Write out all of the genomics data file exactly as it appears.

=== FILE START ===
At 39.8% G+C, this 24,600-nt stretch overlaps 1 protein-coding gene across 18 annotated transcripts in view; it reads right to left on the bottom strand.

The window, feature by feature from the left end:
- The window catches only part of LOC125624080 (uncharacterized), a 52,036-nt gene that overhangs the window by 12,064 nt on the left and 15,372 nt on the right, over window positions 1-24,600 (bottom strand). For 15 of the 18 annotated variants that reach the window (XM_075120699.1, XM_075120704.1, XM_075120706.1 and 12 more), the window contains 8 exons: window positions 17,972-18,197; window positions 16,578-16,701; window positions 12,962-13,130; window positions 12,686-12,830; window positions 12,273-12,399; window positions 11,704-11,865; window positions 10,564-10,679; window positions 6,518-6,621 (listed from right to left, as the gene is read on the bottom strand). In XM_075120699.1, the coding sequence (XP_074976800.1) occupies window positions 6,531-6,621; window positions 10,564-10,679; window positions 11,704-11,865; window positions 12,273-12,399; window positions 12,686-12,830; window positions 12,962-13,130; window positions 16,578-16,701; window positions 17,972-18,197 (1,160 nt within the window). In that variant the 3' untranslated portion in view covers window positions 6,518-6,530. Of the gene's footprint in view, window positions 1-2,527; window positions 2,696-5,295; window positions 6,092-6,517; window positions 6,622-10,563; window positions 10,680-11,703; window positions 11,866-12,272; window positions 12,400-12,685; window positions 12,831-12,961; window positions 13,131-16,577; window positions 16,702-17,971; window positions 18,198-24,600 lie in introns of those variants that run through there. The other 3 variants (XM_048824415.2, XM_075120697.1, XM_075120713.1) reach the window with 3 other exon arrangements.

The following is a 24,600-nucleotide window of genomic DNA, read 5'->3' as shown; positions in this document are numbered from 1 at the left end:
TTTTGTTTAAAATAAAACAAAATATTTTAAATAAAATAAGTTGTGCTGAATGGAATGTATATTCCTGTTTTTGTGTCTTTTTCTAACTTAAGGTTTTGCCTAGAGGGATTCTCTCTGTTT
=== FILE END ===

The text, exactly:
At 39.8% G+C, this 24,600-nt stretch overlaps 1 protein-coding gene across 18 annotated transcripts in view; it reads right to left on the bottom strand.

The window, feature by feature from the left end:
- The window catches only part of LOC125624080 (uncharacterized), a 52,036-nt gene that overhangs the window by 12,064 nt on the left and 15,372 nt on the right, over window positions 1-24,600 (bottom strand). For 15 of the 18 annotated variants that reach the window (XM_075120699.1, XM_075120704.1, XM_075120706.1 and 12 more), the window contains 8 exons: window positions 17,972-18,197; window positions 16,578-16,701; window positions 12,962-13,130; window positions 12,686-12,830; window positions 12,273-12,399; window positions 11,704-11,865; window positions 10,564-10,679; window positions 6,518-6,621 (listed from right to left, as the gene is read on the bottom strand). In XM_075120699.1, the coding sequence (XP_074976800.1) occupies window positions 6,531-6,621; window positions 10,564-10,679; window positions 11,704-11,865; window positions 12,273-12,399; window positions 12,686-12,830; window positions 12,962-13,130; window positions 16,578-16,701; window positions 17,972-18,197 (1,160 nt within the window). In that variant the 3' untranslated portion in view covers window positions 6,518-6,530. Of the gene's footprint in view, window positions 1-2,527; window positions 2,696-5,295; window positions 6,092-6,517; window positions 6,622-10,563; window positions 10,680-11,703; window positions 11,866-12,272; window positions 12,400-12,685; window positions 12,831-12,961; window positions 13,131-16,577; window positions 16,702-17,971; window positions 18,198-24,600 lie in introns of those variants that run through there. The other 3 variants (XM_048824415.2, XM_075120697.1, XM_075120713.1) reach the window with 3 other exon arrangements.

The following is a 24,600-nucleotide window of genomic DNA, read 5'->3' as shown; positions in this document are numbered from 1 at the left end:
TTTTGTTTAAAATAAAACAAAATATTTTAAATAAAATAAGTTGTGCTGAATGGAATGTATATTCCTGTTTTTGTGTCTTTTTCTAACTTAAGGTTTTGCCTAGAGGGATTCTCTCTGTTT